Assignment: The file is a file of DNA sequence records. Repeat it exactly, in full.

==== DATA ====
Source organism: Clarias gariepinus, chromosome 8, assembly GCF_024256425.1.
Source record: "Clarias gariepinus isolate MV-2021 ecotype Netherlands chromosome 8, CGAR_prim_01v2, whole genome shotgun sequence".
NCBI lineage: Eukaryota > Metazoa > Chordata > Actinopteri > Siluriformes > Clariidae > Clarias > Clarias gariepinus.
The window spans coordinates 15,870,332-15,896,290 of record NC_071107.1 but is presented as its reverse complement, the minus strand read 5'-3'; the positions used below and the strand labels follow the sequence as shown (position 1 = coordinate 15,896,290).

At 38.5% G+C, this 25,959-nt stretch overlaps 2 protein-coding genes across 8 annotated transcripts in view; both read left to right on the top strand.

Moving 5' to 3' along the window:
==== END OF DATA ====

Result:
Source organism: Clarias gariepinus, chromosome 8, assembly GCF_024256425.1.
Source record: "Clarias gariepinus isolate MV-2021 ecotype Netherlands chromosome 8, CGAR_prim_01v2, whole genome shotgun sequence".
NCBI lineage: Eukaryota > Metazoa > Chordata > Actinopteri > Siluriformes > Clariidae > Clarias > Clarias gariepinus.
The window spans coordinates 15,870,332-15,896,290 of record NC_071107.1 but is presented as its reverse complement, the minus strand read 5'-3'; the positions used below and the strand labels follow the sequence as shown (position 1 = coordinate 15,896,290).

At 38.5% G+C, this 25,959-nt stretch overlaps 2 protein-coding genes across 8 annotated transcripts in view; both read left to right on the top strand.

Moving 5' to 3' along the window: